Vegan food, not only for vegans


Sarah Craft

Local grocery stores stock a multitude of vegan and vegetarian options.

Sarah Craft, Staff Writer

In recent years, when someone goes to a party, buffet, or potluck, usually there is food offered that is vegan, vegetarian, nut-free, and so on. While these foods are offered for anybody to grab and put onto their plate, some hold the belief that if anybody with no special diet takes food with those dietary restrictions, then they are being inconsiderate. 

For example, if someone at a party was taking a piece of cake that was designated as gluten-free despite the fact that they can eat gluten, then they are taking away food from anyone who is gluten-free. Or if there is someone who cannot eat food processed with nuts, then taking a nut-free brownie is limiting their already limited options.

While at face value the concept does come across as immoral and seems like people are stealing food from those who already are limited in options, when put into a realistic context, nobody should be shamed for eating food whether or not it aligns with a certain dietary restriction. 

When people are going to a gathering or buffet, the quantity of every dish is enough for people to have several servings if they wish. No one person can realistically eat all of a certain food in that quantity for a single meal. With this perspective, if somebody does take a nut-free brownie, that one person would not be taking all of the brownies, leaving more for someone who did follow that particular restriction. To shame anyone for “stealing” food that takes into account different diets is an undeserved response because people with those diets will still have a good amount of food to consume.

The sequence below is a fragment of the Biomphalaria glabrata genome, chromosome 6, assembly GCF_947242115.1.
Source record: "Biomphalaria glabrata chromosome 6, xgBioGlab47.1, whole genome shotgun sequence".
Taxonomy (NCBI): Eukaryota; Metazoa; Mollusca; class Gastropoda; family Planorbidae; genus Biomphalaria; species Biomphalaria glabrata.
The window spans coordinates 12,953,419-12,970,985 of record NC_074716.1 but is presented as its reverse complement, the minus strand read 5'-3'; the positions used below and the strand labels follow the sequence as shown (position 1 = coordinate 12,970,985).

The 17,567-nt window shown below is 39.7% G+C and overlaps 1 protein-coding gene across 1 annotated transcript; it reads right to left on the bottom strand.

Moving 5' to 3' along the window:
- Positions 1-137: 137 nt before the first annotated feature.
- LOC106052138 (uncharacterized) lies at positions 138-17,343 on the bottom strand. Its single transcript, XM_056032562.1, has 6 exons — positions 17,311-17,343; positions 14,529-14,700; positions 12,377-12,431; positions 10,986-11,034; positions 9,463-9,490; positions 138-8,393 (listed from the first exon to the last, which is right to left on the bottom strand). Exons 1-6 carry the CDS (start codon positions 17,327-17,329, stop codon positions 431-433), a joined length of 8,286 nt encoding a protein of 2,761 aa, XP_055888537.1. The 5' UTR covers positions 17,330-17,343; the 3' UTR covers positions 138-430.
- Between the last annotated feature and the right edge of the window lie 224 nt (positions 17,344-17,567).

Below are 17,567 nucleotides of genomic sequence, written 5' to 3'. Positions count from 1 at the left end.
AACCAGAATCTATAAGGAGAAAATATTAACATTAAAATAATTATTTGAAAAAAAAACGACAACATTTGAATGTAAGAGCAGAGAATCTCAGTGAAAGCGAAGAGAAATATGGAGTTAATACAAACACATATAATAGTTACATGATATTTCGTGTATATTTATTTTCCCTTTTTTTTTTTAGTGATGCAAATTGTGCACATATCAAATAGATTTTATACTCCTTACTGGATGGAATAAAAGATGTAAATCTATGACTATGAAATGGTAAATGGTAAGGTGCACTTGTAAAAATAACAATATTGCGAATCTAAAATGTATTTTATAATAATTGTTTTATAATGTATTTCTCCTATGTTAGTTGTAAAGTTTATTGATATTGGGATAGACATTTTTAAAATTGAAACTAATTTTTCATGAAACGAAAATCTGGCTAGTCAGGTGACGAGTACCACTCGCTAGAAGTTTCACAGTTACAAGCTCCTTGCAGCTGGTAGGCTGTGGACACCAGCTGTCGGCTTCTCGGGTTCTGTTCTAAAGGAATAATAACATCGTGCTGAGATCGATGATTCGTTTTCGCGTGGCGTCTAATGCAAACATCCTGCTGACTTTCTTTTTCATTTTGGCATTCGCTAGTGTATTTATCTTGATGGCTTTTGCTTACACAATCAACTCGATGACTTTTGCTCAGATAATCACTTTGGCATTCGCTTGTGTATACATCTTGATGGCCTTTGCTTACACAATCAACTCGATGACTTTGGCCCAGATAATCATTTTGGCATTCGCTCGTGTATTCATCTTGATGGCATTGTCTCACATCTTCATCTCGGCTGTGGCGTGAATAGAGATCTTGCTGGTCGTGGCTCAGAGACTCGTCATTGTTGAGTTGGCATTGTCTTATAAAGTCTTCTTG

Another point of contention in this dilemma is where the line is drawn between foods only for a certain group of people and foods for everyone. Some dishes like salads can be friendly for vegans and vegetarians, but salads are seen as a common dish that people include in their meals. Does that mean that people should not eat salad anymore because it is a more viable option for vegans and vegetarians? Or, what if there is a type of candy that is classified as nut-free, does that mean that any kid without a nut allergy should not be allowed to have that candy? No. If we start reserving food in this way, the result will be irate individuals who can no longer enjoy many of their favorite foods.

The only exception when food being reserved for people with dietary restrictions is okay is when it is evident that the amount of that dish is not enough for everyone. For example, if there was only one slice of vegan pizza at a party, it would be immoral to eat the pizza if you are not vegan because that slice is obviously not meant for everyone. However, this example is an exception and should not be considered the social norm. More likely than not, there is a large quantity of every dish offered at public events. 

While the argument that people should not take food that accommodates dietary restrictions seems, at first glance, realistic and morally right, the argument falls apart when considering the amount of food that is offered at a gathering and the extent to which food should be reserved. To shame anybody for eating food because it is vegan, vegetarian, gluten-free, and so on is an extreme response because people with certain diets will realistically have enough food to eat on most occasions.